Queensland hit with second blackout warning as energy crisis continues to grip east coast

Australia’s peak energy regulator has warned of supply shortfalls that could cause blackouts in Queensland and NSW on Tuesday evening.
The Australian Energy Market Operator (AMEO) said on Tuesday that NSW and households and businesses in Queensland’s southeast and coastal areas could face blackouts between 5.30pm and 9pm.
AMEO has asked generators to supply more electricity, saying it will order them to do so if needed. In Queensland, it would be the second consecutive night generators have been issued this directive after they , which averted a blackout.
NSW Treasurer Matt Kean is confident the state can avoid blackouts after meeting with AMEO boss Danny Westman on Tuesday morning. Mr Kean said he was told that there was enough power available “to ensure system reliability”, although the sector is facing “huge challenges”.

In Queensland, Transmission company Powerlink’s Chief Executive Paul Simshauser says people should “be a bit thoughtful” and reduce their energy use on Tuesday night.

“If you’ve got your air conditioner on … just make sure it’s not set to blast furnace mode,” he told ABC Radio.
Queensland has been facing a supply crunch since Sunday when electricity generators stopped offering to supply power after AEMO capped skyrocketing wholesale electricity prices.
Supplies are low in Queensland even though there is “sufficient physical generation capacity” in the state, AMEO said.
Queensland Energy Minister Mick de Brenni says he doesn’t need to intervene because AEMO is taking care of the situation.
“This is a system design that is doing its job at the moment, which means power stays on, we’ve got adequate supply,” he told ABC Radio on Tuesday.
AMEO on Tuesday also issued a “lack of reserve” warning for Wednesday evening in Victoria, meaning the forecast demand was likely to outstrip supply.

It said outages could be expected between 6pm and 7.30pm.

‘We will be in for a bumpy period’

Federal energy minister Chris Bowen believes further blackouts and load shedding can be avoided, while households and businesses in NSW and Queensland remain on alert
But while shortfalls in energy supply have eased overnight, Mr Bowen said there would still be a difficult period over the winter months.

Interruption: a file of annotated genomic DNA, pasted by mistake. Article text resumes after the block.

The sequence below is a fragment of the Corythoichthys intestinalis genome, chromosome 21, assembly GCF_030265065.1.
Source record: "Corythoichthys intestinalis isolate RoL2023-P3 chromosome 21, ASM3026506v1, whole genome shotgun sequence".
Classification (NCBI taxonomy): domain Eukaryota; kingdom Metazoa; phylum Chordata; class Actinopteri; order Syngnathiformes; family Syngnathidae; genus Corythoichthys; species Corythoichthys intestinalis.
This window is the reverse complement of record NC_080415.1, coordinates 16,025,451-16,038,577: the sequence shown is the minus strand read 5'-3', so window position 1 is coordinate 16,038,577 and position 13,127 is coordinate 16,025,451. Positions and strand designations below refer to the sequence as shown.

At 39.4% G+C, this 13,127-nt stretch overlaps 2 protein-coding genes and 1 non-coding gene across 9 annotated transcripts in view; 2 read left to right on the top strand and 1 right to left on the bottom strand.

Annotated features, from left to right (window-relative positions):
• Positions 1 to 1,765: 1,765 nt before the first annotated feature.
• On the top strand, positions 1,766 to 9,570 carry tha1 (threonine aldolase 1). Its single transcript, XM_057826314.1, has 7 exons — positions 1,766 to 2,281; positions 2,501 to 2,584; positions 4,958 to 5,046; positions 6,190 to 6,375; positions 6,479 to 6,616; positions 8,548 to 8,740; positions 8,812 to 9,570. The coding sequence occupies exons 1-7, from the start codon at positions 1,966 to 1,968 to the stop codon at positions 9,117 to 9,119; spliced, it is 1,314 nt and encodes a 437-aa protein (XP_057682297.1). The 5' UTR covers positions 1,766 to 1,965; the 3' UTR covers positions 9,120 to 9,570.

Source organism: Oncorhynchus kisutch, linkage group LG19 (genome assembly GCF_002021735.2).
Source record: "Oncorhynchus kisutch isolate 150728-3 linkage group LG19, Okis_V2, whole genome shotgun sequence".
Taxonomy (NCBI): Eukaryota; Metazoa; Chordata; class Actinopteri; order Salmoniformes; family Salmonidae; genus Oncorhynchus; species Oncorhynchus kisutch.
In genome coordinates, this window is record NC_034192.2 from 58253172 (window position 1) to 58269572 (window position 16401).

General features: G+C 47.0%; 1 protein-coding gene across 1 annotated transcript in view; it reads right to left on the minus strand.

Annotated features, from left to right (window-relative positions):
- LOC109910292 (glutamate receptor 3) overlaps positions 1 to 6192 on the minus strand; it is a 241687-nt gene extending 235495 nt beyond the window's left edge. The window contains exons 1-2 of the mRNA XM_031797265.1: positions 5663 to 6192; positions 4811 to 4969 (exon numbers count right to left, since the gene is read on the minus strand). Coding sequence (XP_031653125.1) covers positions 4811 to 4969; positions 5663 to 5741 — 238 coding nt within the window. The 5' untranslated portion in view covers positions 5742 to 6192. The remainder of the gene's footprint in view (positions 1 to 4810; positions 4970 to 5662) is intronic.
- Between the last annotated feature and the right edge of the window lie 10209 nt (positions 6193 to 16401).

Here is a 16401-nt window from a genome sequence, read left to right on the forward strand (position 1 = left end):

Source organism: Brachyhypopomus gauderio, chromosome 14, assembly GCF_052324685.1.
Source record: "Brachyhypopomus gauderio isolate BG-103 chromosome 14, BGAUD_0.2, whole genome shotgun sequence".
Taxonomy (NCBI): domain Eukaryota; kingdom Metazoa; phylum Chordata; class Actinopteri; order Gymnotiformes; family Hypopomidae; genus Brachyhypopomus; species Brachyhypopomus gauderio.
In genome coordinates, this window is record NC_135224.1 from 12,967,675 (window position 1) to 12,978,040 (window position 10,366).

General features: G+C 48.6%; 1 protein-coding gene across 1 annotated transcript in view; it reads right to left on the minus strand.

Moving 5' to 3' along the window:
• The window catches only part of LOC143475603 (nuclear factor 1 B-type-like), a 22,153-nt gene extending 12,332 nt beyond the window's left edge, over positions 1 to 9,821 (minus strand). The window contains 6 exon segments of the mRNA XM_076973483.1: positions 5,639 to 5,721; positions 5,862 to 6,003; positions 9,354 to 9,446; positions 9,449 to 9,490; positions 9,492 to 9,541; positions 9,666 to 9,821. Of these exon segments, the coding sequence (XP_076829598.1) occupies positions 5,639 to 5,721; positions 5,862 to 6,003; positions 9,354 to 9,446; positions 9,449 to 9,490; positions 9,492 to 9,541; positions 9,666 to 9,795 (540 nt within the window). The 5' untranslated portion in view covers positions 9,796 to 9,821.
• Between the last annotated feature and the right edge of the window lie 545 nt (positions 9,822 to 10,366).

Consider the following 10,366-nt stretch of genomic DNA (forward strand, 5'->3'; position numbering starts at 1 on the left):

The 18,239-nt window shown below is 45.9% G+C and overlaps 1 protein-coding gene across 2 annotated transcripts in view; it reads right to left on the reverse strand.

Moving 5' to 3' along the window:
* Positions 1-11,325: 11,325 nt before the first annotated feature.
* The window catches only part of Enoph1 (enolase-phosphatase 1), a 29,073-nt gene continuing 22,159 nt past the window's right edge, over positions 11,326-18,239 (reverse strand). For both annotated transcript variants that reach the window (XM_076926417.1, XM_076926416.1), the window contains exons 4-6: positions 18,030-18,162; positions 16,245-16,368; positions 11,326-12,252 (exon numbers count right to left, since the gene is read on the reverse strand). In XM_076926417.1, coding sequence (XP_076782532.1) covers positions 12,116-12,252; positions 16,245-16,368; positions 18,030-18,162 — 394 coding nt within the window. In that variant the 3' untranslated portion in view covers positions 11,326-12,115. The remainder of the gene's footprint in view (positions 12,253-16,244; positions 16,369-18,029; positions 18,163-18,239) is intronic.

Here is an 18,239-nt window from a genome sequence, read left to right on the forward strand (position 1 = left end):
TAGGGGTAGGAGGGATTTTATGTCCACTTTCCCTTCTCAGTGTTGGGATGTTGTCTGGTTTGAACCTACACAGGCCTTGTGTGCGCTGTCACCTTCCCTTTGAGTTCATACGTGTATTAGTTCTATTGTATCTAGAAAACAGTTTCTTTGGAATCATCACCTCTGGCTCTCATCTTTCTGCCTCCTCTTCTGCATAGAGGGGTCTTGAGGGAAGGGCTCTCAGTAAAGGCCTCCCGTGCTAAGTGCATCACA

Power availability in both states was threatened on Monday after wholesale electricity prices spiked, causing the Australian Energy Market Operator (AEMO) to trigger a $300 per megawatt-hour price cap on wholesale electricity.

As a result, some generator companies pulled back from the market forcing the AEMO, which manages electricity and gas systems and markets across Australia, to intervene and require generators to supply power even if it was not profitable.


Mr Bowen said the market operator was still closely monitoring electricity supply reserve conditions.
“We will be in for a bumpy period, there is no doubt about that,” he told the Seven Network on Tuesday.
“We are working very hard to avoid any blackouts and load shedding, we have done that so far.”

Outages at coal-fired power plants, at the same time as household heating is in high demand, are putting pressure on the electricity system.

While there is high demand for power, Mr Bowen said people did not have to go without during the cold period.
“Nobody is being asked to turn off anything that they need … certainly nobody should be turning the heating off or anything that’s essential,” he told ABC radio.
With some coal plants still offline, Mr Bowen said he expected the market operator to intervene if required to keep the power running.
“Coal-fired power is really under huge pressure at the moment … and that has led to some of the pressure on the system,” he said.
“This is a cycle of events, some of which are predictable. We know some of the outages that are coming. Some of them are unpredictable, particularly with an ageing fleet.”

The energy minister said everything was on the table in terms of reform in the sector.


However, Mr Bowen admitted there would not be an easy solution.
“This is not a short-term fix. There’s no legislative basis at the moment, we would need to look very carefully,” he said.
“While this is a very serious situation, we’ll deal with it calmly and methodically.”
Minister for Government Services, Bill Shorten said the power situation on Australia’s east coast was “not good”.
“The problem we have got right now is because of the very cold weather,” he told the Nine Network on Tuesday.

“You need what’s called dispatchable power. That’s power that you don’t (generally) need … but when it’s really cold, that’s when you need it.”

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